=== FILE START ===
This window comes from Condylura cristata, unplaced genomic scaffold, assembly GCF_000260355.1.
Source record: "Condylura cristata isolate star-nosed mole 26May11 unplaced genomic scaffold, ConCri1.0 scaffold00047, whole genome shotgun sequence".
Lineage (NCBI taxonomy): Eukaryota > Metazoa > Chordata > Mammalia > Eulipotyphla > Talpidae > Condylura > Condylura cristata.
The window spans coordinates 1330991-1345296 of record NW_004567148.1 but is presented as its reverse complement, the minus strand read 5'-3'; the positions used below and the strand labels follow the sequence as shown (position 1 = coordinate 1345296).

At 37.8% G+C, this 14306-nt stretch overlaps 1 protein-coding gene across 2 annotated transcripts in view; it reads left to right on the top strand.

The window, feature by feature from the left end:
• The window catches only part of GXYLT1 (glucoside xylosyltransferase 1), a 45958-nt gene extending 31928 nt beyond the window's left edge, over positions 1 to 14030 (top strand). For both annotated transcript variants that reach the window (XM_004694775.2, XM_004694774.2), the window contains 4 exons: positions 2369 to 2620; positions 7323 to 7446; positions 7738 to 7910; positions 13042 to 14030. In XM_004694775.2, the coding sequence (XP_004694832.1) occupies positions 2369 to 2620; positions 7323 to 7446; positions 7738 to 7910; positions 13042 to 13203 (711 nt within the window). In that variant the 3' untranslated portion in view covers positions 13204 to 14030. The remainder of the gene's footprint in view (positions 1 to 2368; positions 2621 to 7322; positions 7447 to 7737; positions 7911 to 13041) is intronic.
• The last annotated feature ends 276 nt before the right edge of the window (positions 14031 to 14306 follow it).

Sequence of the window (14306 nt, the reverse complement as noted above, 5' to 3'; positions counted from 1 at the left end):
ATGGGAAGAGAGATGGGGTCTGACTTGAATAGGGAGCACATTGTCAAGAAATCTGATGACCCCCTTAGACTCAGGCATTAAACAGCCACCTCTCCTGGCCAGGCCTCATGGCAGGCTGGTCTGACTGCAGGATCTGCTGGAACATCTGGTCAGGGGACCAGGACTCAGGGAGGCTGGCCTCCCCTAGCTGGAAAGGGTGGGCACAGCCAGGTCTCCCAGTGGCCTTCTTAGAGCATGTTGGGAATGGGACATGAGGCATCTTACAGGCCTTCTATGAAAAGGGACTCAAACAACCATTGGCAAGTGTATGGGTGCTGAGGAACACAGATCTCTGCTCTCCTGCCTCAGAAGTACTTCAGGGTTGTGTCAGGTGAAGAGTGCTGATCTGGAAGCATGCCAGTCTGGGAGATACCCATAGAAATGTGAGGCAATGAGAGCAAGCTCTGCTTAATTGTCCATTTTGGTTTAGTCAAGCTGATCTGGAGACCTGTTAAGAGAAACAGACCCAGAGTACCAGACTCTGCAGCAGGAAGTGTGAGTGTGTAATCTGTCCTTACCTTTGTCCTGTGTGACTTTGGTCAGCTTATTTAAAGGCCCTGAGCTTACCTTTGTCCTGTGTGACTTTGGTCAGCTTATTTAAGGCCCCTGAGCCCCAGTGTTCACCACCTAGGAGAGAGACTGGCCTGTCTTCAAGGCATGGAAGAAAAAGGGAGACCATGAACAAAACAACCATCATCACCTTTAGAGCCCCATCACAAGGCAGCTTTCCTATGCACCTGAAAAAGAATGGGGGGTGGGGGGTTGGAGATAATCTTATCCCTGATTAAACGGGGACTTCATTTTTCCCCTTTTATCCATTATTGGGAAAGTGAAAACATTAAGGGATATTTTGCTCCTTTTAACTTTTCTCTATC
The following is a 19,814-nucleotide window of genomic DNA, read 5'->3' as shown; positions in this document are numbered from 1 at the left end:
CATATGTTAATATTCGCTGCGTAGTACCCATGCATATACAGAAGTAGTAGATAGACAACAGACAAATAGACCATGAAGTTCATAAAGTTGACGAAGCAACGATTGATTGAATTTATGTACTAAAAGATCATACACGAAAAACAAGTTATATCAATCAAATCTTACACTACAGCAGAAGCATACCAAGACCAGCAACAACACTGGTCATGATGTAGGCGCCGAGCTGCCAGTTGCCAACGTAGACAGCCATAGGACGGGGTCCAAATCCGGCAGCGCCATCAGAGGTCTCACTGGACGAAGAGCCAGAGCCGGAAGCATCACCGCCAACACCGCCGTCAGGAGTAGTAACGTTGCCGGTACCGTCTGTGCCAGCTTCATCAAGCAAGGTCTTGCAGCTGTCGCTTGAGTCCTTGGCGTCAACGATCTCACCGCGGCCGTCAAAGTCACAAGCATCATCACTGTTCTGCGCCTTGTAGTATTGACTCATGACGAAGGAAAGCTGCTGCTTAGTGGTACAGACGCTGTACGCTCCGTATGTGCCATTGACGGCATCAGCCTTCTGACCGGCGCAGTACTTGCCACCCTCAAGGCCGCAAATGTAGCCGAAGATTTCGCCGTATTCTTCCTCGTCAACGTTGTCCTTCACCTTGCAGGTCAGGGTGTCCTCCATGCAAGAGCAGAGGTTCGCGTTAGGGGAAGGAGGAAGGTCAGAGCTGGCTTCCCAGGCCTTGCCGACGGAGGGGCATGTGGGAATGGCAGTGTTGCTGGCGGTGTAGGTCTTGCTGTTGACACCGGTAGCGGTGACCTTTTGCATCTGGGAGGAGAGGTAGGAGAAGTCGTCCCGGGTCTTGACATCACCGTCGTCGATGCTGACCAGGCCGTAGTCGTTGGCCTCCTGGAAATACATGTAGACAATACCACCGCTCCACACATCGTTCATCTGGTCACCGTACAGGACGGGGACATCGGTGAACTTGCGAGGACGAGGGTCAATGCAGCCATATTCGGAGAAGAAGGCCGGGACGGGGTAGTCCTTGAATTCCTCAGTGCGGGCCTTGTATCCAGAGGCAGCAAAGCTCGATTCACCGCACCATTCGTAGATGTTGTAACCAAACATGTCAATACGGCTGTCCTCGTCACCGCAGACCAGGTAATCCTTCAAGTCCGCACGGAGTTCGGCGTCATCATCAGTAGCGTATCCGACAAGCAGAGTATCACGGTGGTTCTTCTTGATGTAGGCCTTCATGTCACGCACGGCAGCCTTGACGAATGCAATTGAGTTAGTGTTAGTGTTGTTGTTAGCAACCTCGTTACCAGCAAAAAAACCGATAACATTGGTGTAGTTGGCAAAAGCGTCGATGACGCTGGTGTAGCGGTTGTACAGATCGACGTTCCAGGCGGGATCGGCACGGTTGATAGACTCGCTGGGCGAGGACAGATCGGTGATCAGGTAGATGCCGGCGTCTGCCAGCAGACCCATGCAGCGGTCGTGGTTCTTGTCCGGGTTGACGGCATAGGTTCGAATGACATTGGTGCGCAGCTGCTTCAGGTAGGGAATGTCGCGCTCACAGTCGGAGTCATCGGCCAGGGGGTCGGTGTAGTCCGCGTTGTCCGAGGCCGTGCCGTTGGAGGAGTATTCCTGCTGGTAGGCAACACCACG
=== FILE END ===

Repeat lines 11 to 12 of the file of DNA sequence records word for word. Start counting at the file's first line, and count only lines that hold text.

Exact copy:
The following is a 19,814-nucleotide window of genomic DNA, read 5'->3' as shown; positions in this document are numbered from 1 at the left end:
CATATGTTAATATTCGCTGCGTAGTACCCATGCATATACAGAAGTAGTAGATAGACAACAGACAAATAGACCATGAAGTTCATAAAGTTGACGAAGCAACGATTGATTGAATTTATGTACTAAAAGATCATACACGAAAAACAAGTTATATCAATCAAATCTTACACTACAGCAGAAGCATACCAAGACCAGCAACAACACTGGTCATGATGTAGGCGCCGAGCTGCCAGTTGCCAACGTAGACAGCCATAGGACGGGGTCCAAATCCGGCAGCGCCATCAGAGGTCTCACTGGACGAAGAGCCAGAGCCGGAAGCATCACCGCCAACACCGCCGTCAGGAGTAGTAACGTTGCCGGTACCGTCTGTGCCAGCTTCATCAAGCAAGGTCTTGCAGCTGTCGCTTGAGTCCTTGGCGTCAACGATCTCACCGCGGCCGTCAAAGTCACAAGCATCATCACTGTTCTGCGCCTTGTAGTATTGACTCATGACGAAGGAAAGCTGCTGCTTAGTGGTACAGACGCTGTACGCTCCGTATGTGCCATTGACGGCATCAGCCTTCTGACCGGCGCAGTACTTGCCACCCTCAAGGCCGCAAATGTAGCCGAAGATTTCGCCGTATTCTTCCTCGTCAACGTTGTCCTTCACCTTGCAGGTCAGGGTGTCCTCCATGCAAGAGCAGAGGTTCGCGTTAGGGGAAGGAGGAAGGTCAGAGCTGGCTTCCCAGGCCTTGCCGACGGAGGGGCATGTGGGAATGGCAGTGTTGCTGGCGGTGTAGGTCTTGCTGTTGACACCGGTAGCGGTGACCTTTTGCATCTGGGAGGAGAGGTAGGAGAAGTCGTCCCGGGTCTTGACATCACCGTCGTCGATGCTGACCAGGCCGTAGTCGTTGGCCTCCTGGAAATACATGTAGACAATACCACCGCTCCACACATCGTTCATCTGGTCACCGTACAGGACGGGGACATCGGTGAACTTGCGAGGACGAGGGTCAATGCAGCCATATTCGGAGAAGAAGGCCGGGACGGGGTAGTCCTTGAATTCCTCAGTGCGGGCCTTGTATCCAGAGGCAGCAAAGCTCGATTCACCGCACCATTCGTAGATGTTGTAACCAAACATGTCAATACGGCTGTCCTCGTCACCGCAGACCAGGTAATCCTTCAAGTCCGCACGGAGTTCGGCGTCATCATCAGTAGCGTATCCGACAAGCAGAGTATCACGGTGGTTCTTCTTGATGTAGGCCTTCATGTCACGCACGGCAGCCTTGACGAATGCAATTGAGTTAGTGTTAGTGTTGTTGTTAGCAACCTCGTTACCAGCAAAAAAACCGATAACATTGGTGTAGTTGGCAAAAGCGTCGATGACGCTGGTGTAGCGGTTGTACAGATCGACGTTCCAGGCGGGATCGGCACGGTTGATAGACTCGCTGGGCGAGGACAGATCGGTGATCAGGTAGATGCCGGCGTCTGCCAGCAGACCCATGCAGCGGTCGTGGTTCTTGTCCGGGTTGACGGCATAGGTTCGAATGACATTGGTGCGCAGCTGCTTCAGGTAGGGAATGTCGCGCTCACAGTCGGAGTCATCGGCCAGGGGGTCGGTGTAGTCCGCGTTGTCCGAGGCCGTGCCGTTGGAGGAGTATTCCTGCTGGTAGGCAACACCACG